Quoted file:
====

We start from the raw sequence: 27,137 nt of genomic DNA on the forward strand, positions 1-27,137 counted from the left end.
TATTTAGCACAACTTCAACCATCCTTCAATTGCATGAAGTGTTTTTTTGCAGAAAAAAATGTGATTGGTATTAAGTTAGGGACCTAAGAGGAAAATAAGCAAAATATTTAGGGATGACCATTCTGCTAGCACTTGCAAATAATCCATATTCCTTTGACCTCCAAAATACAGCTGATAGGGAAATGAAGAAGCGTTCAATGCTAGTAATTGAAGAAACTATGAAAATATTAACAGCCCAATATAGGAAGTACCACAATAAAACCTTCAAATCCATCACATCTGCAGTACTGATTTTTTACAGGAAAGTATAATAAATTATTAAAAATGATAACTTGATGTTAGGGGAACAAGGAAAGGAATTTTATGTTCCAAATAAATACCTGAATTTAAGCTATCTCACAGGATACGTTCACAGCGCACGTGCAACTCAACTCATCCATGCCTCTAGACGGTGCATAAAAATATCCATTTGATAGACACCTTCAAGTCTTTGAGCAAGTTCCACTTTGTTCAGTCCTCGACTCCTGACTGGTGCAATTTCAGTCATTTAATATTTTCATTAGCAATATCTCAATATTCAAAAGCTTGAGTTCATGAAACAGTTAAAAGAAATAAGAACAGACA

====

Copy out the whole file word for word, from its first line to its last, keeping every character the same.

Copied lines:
We start from the raw sequence: 27,137 nt of genomic DNA on the forward strand, positions 1-27,137 counted from the left end.
TATTTAGCACAACTTCAACCATCCTTCAATTGCATGAAGTGTTTTTTTGCAGAAAAAAATGTGATTGGTATTAAGTTAGGGACCTAAGAGGAAAATAAGCAAAATATTTAGGGATGACCATTCTGCTAGCACTTGCAAATAATCCATATTCCTTTGACCTCCAAAATACAGCTGATAGGGAAATGAAGAAGCGTTCAATGCTAGTAATTGAAGAAACTATGAAAATATTAACAGCCCAATATAGGAAGTACCACAATAAAACCTTCAAATCCATCACATCTGCAGTACTGATTTTTTACAGGAAAGTATAATAAATTATTAAAAATGATAACTTGATGTTAGGGGAACAAGGAAAGGAATTTTATGTTCCAAATAAATACCTGAATTTAAGCTATCTCACAGGATACGTTCACAGCGCACGTGCAACTCAACTCATCCATGCCTCTAGACGGTGCATAAAAATATCCATTTGATAGACACCTTCAAGTCTTTGAGCAAGTTCCACTTTGTTCAGTCCTCGACTCCTGACTGGTGCAATTTCAGTCATTTAATATTTTCATTAGCAATATCTCAATATTCAAAAGCTTGAGTTCATGAAACAGTTAAAAGAAATAAGAACAGACA